After our picnic lunch, we decided to take a longer hike. “Gwamma, can we just take a little bweak?”
After Ben woke up from his nap, he and Jamie caught up with us and we fed the geese and huge fish.
The afternoon Jim told me about Colorado, I turned to my fellow HarvestHER chat group and spilled my guts. Their words of encouragement helped me get through the day. What would I do without my tribe? We all need community and someone who truly understands what we’re going through and dealing with. And they do. They get it because they, too, are feeling the same feelings, going through the same motions and taking one day at a time—just like me. The struggle is all too real.
While still laying in bed the next morning, I remembered something I had read in a recent devotion. That something was remembering to give God thanks even in the worst of times. Seems weird, doesn’t it? By giving Him thanks for the trials from the get-go, we are letting Him know we have faith in His working a bad situation into a good one. Right then and there, I thanked Him for losing those wheat acres because I know He’s going to work this all together for His glory. My job will be to stand back and watch how all the pieces come together. My soul definitely felt more at peace at that moment than the previous afternoon.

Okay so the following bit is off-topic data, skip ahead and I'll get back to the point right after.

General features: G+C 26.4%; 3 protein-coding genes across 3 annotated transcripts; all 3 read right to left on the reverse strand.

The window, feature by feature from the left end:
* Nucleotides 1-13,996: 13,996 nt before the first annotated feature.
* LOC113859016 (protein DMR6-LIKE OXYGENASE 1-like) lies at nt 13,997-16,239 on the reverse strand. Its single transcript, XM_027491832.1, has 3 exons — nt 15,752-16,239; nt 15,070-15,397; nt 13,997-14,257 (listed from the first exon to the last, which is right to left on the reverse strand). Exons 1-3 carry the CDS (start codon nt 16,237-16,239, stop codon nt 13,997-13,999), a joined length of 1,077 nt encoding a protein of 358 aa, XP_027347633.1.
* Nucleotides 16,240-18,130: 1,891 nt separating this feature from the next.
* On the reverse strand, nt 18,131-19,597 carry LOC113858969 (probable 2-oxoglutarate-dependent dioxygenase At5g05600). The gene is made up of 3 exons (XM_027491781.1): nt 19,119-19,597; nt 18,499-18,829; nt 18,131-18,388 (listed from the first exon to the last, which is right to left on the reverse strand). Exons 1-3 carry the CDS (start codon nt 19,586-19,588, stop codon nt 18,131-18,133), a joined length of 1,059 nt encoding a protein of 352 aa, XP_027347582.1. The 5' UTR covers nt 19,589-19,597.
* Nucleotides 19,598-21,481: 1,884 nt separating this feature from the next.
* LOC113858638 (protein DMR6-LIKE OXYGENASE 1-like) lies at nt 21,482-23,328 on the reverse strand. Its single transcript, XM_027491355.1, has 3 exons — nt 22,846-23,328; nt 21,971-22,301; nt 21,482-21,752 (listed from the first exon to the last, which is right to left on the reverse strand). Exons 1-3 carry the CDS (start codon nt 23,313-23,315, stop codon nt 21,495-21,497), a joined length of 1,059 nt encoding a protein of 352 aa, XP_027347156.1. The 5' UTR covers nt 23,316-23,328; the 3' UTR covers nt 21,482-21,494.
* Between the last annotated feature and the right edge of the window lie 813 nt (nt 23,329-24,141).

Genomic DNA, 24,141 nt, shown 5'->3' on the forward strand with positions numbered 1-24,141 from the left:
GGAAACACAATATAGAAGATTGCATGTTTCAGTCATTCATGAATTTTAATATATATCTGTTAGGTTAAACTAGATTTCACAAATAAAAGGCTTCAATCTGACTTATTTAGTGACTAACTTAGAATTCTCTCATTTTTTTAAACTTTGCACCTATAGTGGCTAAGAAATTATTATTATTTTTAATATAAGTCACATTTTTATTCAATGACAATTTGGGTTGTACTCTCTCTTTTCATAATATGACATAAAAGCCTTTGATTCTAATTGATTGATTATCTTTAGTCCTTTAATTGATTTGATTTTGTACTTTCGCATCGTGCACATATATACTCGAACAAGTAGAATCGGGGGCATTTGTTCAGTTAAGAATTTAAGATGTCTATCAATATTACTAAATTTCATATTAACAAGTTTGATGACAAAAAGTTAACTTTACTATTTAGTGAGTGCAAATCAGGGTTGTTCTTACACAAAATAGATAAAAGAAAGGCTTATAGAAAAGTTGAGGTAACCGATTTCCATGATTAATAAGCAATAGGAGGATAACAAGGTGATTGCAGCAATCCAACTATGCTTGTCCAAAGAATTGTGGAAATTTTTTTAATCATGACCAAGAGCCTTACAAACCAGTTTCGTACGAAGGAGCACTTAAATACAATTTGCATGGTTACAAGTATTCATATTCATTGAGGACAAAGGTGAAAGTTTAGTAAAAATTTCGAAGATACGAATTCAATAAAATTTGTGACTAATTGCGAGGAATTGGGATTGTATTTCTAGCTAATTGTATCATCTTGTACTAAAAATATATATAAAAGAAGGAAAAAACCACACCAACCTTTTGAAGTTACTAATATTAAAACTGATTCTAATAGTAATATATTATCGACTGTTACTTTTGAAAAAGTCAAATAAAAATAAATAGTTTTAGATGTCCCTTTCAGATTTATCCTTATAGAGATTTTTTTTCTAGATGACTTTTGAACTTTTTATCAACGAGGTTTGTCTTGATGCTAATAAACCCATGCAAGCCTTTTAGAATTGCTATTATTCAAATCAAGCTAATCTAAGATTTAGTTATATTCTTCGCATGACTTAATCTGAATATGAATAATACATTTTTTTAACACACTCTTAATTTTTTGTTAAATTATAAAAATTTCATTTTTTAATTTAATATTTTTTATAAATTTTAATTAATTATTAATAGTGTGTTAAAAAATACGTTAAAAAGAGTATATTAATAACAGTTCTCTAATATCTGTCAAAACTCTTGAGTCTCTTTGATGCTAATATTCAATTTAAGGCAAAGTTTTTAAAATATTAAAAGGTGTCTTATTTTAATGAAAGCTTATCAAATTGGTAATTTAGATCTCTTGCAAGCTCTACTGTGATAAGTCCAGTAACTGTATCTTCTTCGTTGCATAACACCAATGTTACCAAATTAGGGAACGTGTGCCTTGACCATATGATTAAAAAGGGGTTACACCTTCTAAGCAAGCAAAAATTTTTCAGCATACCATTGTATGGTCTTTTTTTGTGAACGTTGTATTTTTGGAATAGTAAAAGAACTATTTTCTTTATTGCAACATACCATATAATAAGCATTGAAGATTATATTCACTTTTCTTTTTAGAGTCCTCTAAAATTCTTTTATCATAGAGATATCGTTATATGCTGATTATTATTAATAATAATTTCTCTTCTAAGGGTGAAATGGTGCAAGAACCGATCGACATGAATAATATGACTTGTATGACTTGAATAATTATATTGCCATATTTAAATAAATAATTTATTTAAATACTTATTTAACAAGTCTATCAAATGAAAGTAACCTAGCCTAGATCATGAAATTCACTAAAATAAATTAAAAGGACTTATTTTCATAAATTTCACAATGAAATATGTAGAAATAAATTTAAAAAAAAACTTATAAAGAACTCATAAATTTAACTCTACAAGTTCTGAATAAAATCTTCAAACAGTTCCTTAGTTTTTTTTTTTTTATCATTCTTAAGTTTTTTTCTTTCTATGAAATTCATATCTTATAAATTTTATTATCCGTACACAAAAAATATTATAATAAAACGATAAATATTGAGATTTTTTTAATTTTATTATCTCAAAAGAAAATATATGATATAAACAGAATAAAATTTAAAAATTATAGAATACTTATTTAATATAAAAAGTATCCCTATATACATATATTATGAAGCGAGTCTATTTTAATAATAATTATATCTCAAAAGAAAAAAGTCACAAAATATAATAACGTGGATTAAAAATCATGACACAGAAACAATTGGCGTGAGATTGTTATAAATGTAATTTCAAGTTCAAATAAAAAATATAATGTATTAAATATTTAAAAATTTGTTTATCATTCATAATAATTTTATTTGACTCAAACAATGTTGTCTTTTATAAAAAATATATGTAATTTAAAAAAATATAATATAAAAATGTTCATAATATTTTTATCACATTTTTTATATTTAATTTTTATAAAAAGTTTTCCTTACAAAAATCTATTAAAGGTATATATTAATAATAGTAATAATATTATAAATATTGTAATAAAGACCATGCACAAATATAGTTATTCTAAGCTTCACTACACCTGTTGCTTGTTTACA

After the hike, picnic and feeding the geese, the four of us had a slumber party in the trailer house. We stayed up much later than mom and dad would have liked but we had a great evening together!
The next morning, Ben spotted the tractor in the neighbor’s farmyard and made a mad dash!
June 14 was the day we would begin making the first load south. The night before, the car was loaded on the job trailer, Frank was washed and our overnight bag was packed. We were finally going to get this party started!